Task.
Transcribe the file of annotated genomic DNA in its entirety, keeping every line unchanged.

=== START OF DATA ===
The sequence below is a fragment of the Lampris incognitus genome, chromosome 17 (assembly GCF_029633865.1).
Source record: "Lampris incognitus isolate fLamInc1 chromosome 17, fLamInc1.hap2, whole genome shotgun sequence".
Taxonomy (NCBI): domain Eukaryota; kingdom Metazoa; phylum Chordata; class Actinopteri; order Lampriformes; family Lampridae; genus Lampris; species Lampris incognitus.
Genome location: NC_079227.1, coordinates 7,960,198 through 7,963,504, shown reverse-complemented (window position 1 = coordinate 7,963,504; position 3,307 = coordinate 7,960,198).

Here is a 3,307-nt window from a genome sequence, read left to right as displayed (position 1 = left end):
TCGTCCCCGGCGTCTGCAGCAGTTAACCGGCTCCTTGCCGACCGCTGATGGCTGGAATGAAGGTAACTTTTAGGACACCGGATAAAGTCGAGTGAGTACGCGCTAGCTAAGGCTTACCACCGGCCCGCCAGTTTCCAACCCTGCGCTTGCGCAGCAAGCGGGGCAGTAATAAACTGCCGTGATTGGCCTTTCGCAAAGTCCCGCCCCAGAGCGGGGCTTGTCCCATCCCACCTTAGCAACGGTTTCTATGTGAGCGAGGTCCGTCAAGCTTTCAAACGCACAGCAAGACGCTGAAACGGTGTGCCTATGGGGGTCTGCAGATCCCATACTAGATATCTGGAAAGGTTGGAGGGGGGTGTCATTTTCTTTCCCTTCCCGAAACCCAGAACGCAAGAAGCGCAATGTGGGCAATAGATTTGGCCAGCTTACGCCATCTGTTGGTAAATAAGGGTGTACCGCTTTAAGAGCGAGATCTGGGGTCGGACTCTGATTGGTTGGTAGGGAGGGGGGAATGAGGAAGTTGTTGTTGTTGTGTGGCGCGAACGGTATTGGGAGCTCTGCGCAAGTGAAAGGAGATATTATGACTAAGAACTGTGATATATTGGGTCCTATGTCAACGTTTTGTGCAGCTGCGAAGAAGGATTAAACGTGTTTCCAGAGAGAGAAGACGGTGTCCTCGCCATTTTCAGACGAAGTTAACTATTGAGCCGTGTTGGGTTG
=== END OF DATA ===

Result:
The sequence below is a fragment of the Lampris incognitus genome, chromosome 17 (assembly GCF_029633865.1).
Source record: "Lampris incognitus isolate fLamInc1 chromosome 17, fLamInc1.hap2, whole genome shotgun sequence".
Taxonomy (NCBI): domain Eukaryota; kingdom Metazoa; phylum Chordata; class Actinopteri; order Lampriformes; family Lampridae; genus Lampris; species Lampris incognitus.
Genome location: NC_079227.1, coordinates 7,960,198 through 7,963,504, shown reverse-complemented (window position 1 = coordinate 7,963,504; position 3,307 = coordinate 7,960,198).

Here is a 3,307-nt window from a genome sequence, read left to right as displayed (position 1 = left end):
TCGTCCCCGGCGTCTGCAGCAGTTAACCGGCTCCTTGCCGACCGCTGATGGCTGGAATGAAGGTAACTTTTAGGACACCGGATAAAGTCGAGTGAGTACGCGCTAGCTAAGGCTTACCACCGGCCCGCCAGTTTCCAACCCTGCGCTTGCGCAGCAAGCGGGGCAGTAATAAACTGCCGTGATTGGCCTTTCGCAAAGTCCCGCCCCAGAGCGGGGCTTGTCCCATCCCACCTTAGCAACGGTTTCTATGTGAGCGAGGTCCGTCAAGCTTTCAAACGCACAGCAAGACGCTGAAACGGTGTGCCTATGGGGGTCTGCAGATCCCATACTAGATATCTGGAAAGGTTGGAGGGGGGTGTCATTTTCTTTCCCTTCCCGAAACCCAGAACGCAAGAAGCGCAATGTGGGCAATAGATTTGGCCAGCTTACGCCATCTGTTGGTAAATAAGGGTGTACCGCTTTAAGAGCGAGATCTGGGGTCGGACTCTGATTGGTTGGTAGGGAGGGGGGAATGAGGAAGTTGTTGTTGTTGTGTGGCGCGAACGGTATTGGGAGCTCTGCGCAAGTGAAAGGAGATATTATGACTAAGAACTGTGATATATTGGGTCCTATGTCAACGTTTTGTGCAGCTGCGAAGAAGGATTAAACGTGTTTCCAGAGAGAGAAGACGGTGTCCTCGCCATTTTCAGACGAAGTTAACTATTGAGCCGTGTTGGGTTG